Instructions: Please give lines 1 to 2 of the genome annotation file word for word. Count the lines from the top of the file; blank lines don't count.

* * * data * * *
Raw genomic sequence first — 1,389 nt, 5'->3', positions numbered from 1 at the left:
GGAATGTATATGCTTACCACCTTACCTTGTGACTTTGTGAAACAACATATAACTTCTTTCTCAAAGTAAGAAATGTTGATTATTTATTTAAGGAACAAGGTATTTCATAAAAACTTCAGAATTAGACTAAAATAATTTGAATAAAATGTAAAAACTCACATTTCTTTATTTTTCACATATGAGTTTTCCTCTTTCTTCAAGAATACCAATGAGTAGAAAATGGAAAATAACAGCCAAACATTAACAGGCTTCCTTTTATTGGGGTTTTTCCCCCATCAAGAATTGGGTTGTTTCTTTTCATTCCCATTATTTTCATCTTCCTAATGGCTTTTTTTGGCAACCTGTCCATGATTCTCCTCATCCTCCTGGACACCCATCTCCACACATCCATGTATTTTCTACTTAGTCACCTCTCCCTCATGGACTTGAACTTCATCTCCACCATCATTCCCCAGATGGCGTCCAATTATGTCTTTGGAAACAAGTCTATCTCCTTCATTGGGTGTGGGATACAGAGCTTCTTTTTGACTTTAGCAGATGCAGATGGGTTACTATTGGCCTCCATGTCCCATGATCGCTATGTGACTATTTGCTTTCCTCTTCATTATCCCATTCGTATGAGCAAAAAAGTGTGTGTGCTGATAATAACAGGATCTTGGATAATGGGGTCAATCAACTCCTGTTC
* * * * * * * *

Raw genomic sequence first — 1,389 nt, 5'->3', positions numbered from 1 at the left:
GGAATGTATATGCTTACCACCTTACCTTGTGACTTTGTGAAACAACATATAACTTCTTTCTCAAAGTAAGAAATGTTGATTATTTATTTAAGGAACAAGGTATTTCATAAAAACTTCAGAATTAGACTAAAATAATTTGAATAAAATGTAAAAACTCACATTTCTTTATTTTTCACATATGAGTTTTCCTCTTTCTTCAAGAATACCAATGAGTAGAAAATGGAAAATAACAGCCAAACATTAACAGGCTTCCTTTTATTGGGGTTTTTCCCCCATCAAGAATTGGGTTGTTTCTTTTCATTCCCATTATTTTCATCTTCCTAATGGCTTTTTTTGGCAACCTGTCCATGATTCTCCTCATCCTCCTGGACACCCATCTCCACACATCCATGTATTTTCTACTTAGTCACCTCTCCCTCATGGACTTGAACTTCATCTCCACCATCATTCCCCAGATGGCGTCCAATTATGTCTTTGGAAACAAGTCTATCTCCTTCATTGGGTGTGGGATACAGAGCTTCTTTTTGACTTTAGCAGATGCAGATGGGTTACTATTGGCCTCCATGTCCCATGATCGCTATGTGACTATTTGCTTTCCTCTTCATTATCCCATTCGTATGAGCAAAAAAGTGTGTGTGCTGATAATAACAGGATCTTGGATAATGGGGTCAATCAACTCCTGTTC